Cluj München 1140km

Gânduri clujene din Bavaria

München - Munich - Monaco di Baviera

13. octombrie 2013 19:11
by skorpionking
0 Comentarii

What's new in Visual Studio 2013

13. octombrie 2013 19:11 by skorpionking | 0 Comentarii

This is a long post, so get ready folks :-)

For all full list of all new features, please check the MSDN Visual Studio 2013 web page.

I've been n faithful Visual Studio user since the IDE's introduction. The original product represented a major milestone for Microsoft because it brought together for the first time the company's collection of languages under one umbrella. Essentially, it became the Microsoft's suite for developers. Nearly 15 years later, Visual Studio is the default development environment for developing Windows and Office applications, ranging from traditional WinForms to the latest WinRT creations, Web applications, Cloud applications.

Visual Studio users can fall into a range of categories (developers, testers, architects, and so on) and use a range of technologies (desktop, Web, cloud, Windows store, services, databases, and more). While there are competitors for almost every area where Visual Studio provides a solution, no single product competes with Visual Studio in all fields.

Visual Studio 2013 (VS2013) is another release that adds important new technologies that I'll touch upon shortly. Among the most visible are some cosmetic changes, such as more than 400 modified icons that update the UI to a more colorful Windows 8 look. Others changes are nifty code editing efficiencies that appeared first in Visual Studio Power Tools add-ons, but are now officially integrated and supported.

The new release sports big improvements in application lifecycle management (ALM), including the ability to build, test, and deploy in the cloud via the new Team Foundation Service and integration with Windows Azure. You'll also find significantly better tooling for Web development with ASP.Net, as well as better support for JavaScript, HTML, CSS, and Python editing and debugging.

Agile Portfolio Management

The Agile Portofolio Management enhances the backlog and sprint log management and also the work breakdown. It also enables multiple Scrum teams.

Version Control

VS 2013 improves tracking the updates, a brand new  team explorer home page and the pending changes are back :-)

Another new feature is “lightweight code commenting”. This is a new feature in the web access experience that allows people to easily comment on code. It provides a very nice inline experience for commenting either on whole files or on changes.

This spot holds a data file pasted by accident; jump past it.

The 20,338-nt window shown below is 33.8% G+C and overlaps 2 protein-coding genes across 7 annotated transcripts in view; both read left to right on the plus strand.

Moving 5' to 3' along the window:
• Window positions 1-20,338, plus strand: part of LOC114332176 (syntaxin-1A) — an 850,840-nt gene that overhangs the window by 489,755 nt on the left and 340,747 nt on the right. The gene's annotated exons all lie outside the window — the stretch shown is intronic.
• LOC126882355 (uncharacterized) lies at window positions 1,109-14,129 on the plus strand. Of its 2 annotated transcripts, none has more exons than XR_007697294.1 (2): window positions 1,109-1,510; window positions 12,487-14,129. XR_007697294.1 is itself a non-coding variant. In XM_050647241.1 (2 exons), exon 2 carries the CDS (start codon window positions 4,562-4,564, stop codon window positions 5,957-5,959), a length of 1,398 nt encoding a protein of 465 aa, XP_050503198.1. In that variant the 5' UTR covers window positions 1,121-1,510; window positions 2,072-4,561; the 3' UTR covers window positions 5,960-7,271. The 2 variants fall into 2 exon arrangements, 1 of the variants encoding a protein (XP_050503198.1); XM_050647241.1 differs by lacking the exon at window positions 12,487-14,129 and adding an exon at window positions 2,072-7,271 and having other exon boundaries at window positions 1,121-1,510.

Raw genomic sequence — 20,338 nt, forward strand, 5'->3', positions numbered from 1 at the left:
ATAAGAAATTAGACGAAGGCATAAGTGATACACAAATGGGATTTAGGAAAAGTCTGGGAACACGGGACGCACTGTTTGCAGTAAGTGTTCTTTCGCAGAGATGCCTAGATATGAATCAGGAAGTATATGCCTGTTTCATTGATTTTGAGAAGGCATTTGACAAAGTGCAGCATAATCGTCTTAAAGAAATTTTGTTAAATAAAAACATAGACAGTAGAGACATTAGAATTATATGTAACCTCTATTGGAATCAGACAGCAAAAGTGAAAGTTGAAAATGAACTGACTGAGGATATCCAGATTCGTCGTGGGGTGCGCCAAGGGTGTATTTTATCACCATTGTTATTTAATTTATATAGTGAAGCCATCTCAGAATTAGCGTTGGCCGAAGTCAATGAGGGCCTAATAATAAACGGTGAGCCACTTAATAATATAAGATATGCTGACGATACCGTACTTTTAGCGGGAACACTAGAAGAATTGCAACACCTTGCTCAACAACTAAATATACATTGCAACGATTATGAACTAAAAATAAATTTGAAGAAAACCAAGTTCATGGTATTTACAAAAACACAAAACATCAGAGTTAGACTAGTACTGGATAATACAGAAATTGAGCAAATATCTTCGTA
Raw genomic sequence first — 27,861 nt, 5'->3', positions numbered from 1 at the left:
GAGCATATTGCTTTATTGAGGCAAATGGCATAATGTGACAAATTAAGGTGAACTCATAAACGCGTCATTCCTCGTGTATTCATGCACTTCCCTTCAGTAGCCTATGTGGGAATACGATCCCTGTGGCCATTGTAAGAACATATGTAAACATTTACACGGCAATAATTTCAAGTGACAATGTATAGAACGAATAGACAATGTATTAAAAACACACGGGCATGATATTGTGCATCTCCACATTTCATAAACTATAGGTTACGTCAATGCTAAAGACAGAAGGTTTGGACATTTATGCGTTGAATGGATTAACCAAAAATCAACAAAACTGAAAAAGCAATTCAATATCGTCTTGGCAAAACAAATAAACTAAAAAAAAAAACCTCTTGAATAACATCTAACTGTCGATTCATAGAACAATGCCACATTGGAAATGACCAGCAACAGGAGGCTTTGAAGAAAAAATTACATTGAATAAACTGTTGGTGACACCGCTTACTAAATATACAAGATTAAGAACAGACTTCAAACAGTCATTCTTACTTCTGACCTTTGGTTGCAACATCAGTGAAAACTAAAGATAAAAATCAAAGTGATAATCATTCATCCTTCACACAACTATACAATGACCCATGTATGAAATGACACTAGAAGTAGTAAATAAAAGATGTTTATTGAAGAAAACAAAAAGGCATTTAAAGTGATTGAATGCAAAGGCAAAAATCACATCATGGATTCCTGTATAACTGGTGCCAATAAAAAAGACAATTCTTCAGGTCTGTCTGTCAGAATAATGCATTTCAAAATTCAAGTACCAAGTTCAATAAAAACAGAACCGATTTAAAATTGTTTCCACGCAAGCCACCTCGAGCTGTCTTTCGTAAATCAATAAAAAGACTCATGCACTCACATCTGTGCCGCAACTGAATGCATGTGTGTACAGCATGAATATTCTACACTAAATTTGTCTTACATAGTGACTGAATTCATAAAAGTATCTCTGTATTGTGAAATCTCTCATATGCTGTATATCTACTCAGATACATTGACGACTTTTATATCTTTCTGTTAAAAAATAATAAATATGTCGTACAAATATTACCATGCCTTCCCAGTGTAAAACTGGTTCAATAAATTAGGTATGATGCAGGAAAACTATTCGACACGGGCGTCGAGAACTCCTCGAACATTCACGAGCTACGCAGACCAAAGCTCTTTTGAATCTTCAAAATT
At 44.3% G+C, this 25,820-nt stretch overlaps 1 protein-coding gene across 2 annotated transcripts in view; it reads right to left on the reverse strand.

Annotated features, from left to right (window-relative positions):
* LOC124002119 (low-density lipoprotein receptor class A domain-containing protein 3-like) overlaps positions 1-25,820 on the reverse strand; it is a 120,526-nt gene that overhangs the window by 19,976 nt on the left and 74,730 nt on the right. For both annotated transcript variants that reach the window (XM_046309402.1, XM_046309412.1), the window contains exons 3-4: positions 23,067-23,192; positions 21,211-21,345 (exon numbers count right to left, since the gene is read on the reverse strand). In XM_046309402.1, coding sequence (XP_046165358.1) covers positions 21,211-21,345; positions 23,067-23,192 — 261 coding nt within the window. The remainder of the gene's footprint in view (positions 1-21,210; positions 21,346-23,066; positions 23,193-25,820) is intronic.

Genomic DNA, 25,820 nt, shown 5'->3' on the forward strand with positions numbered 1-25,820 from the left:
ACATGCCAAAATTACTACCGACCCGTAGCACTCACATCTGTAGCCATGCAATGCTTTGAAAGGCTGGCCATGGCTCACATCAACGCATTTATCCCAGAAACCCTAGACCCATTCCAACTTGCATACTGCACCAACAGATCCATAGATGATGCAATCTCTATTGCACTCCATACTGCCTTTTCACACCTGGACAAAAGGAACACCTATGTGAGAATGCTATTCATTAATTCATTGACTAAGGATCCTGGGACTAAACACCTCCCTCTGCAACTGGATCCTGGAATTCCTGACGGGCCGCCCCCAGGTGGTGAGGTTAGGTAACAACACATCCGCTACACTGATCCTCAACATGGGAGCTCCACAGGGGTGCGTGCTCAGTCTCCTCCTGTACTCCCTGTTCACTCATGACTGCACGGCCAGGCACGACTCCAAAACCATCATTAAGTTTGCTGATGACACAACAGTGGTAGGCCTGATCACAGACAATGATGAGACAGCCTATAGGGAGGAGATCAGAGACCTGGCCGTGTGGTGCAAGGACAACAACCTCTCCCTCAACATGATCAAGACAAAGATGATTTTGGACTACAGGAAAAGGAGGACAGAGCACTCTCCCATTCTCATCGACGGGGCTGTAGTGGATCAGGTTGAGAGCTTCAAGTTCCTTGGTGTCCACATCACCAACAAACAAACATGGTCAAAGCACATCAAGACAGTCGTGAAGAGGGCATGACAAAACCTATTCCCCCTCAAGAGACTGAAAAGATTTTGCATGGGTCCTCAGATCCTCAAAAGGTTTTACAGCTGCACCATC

The biggest ALM win from my point of view is that Visual Studio now supports Git in addition to Team Foundation Server's native version control.

Team Foundation Server is set up for a geographically distributed group. Performance can be a big issue, especially when the group spans the globe, as outsourced projects often do. There's an all-Microsoft solution for that: Team Foundation Service. As you might expect, it runs in the Azure cloud. As you might not expect, it's free for teams of five or fewer, and larger installations are included in the higher-end Visual Studio with MSDN subscriptions at no additional charge.

Smarter code editing

Code editing in Visual Studio 2013 has picked up a number of what might seem like minor improvements, but in the aggregate can make a huge difference in developer productivity. For example, the Go to Definition feature does a better job of maintaining your editing state, so you can go back to where you were using the back arrow. For languages that have the support, such as C# (but not JavaScript), the Peek Definition feature pops up a window with the definition you requested without disturbing your underlying edit window. And Code Map does a great job of giving you a big picture of where you are in your code, again for those languages with the support. Codelens si also awesome.

For Web development, the editor has been updated to support the latest HTML5 and CSS tags, and it is IntelliSense-enabled. And seeing how audio and video file elements dragged into the code window are wrapped inside appropriate HTML5 tag structures is a great help.